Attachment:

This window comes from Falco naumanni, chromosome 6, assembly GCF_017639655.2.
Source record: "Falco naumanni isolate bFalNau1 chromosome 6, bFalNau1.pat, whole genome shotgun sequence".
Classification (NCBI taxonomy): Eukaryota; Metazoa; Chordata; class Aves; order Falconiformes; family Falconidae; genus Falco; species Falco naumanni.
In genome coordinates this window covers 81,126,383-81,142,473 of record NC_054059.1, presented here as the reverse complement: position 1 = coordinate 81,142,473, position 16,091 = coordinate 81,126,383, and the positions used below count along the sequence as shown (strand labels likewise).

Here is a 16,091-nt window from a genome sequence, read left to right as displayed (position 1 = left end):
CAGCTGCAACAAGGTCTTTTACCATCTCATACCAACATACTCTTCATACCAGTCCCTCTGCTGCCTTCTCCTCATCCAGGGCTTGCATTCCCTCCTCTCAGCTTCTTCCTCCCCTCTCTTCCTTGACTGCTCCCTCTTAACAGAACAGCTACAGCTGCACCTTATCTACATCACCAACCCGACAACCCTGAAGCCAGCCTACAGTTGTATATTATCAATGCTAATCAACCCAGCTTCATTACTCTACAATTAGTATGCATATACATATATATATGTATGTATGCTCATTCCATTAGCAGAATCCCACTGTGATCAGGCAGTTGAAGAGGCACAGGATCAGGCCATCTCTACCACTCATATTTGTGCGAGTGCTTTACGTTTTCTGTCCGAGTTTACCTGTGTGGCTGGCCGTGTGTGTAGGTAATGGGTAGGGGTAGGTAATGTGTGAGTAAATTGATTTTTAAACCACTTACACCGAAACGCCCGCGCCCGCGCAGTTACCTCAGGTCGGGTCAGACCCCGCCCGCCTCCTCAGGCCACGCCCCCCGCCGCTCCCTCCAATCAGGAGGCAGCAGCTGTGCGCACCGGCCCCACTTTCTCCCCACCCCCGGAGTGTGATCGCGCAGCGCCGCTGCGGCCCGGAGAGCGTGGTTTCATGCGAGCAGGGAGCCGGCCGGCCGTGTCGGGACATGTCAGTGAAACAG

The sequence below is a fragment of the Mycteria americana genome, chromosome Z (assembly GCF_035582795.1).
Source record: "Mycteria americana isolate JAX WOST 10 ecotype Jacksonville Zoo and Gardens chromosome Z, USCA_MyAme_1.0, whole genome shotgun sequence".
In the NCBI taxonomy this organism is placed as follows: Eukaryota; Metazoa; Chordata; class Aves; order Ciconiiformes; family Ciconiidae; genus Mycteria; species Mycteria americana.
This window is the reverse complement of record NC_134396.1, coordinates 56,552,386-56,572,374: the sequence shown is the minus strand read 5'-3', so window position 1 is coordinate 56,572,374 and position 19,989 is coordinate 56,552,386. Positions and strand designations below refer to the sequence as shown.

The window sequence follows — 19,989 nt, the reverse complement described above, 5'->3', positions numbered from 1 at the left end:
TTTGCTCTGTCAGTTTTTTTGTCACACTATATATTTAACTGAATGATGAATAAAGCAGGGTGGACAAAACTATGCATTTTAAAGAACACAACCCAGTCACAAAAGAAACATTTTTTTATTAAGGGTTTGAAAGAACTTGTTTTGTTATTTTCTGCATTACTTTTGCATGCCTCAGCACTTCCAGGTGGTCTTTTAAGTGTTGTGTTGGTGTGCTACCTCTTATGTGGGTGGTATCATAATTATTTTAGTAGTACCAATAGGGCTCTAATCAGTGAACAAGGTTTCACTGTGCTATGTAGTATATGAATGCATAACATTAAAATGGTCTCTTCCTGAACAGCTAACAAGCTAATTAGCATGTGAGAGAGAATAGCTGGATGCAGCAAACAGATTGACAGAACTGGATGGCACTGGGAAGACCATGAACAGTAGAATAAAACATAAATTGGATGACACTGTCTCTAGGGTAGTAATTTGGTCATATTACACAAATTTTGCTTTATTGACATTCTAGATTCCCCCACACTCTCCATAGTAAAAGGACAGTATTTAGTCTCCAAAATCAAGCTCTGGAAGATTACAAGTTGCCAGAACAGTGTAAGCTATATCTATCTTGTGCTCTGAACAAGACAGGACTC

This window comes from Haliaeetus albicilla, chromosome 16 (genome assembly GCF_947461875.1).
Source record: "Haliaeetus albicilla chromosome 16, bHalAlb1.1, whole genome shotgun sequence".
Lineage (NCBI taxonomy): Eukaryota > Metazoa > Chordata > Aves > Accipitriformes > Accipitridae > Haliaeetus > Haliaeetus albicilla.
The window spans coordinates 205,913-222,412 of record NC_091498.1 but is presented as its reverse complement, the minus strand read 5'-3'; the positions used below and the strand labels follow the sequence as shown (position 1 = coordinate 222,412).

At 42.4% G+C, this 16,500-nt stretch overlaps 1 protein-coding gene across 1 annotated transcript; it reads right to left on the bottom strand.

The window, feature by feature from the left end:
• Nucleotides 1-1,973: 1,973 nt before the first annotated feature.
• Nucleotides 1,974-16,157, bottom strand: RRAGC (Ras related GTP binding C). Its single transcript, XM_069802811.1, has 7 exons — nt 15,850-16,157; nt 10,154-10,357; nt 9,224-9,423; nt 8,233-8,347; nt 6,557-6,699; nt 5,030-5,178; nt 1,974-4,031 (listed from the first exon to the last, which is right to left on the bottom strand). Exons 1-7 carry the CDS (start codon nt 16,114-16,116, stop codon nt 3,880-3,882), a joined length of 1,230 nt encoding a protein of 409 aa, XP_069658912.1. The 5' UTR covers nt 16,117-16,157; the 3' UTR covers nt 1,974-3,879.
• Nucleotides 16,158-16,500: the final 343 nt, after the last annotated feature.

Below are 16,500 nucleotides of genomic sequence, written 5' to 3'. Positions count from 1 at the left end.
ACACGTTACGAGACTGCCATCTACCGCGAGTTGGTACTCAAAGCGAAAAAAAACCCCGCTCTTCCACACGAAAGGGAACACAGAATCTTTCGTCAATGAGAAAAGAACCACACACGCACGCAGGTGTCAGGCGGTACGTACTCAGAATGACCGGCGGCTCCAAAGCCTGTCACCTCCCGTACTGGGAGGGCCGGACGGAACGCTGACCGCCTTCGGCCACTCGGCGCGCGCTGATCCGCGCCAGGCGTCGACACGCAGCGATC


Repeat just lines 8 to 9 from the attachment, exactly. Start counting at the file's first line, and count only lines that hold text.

Source record: "Mycteria americana isolate JAX WOST 10 ecotype Jacksonville Zoo and Gardens chromosome Z, USCA_MyAme_1.0, whole genome shotgun sequence".
In the NCBI taxonomy this organism is placed as follows: Eukaryota; Metazoa; Chordata; class Aves; order Ciconiiformes; family Ciconiidae; genus Mycteria; species Mycteria americana.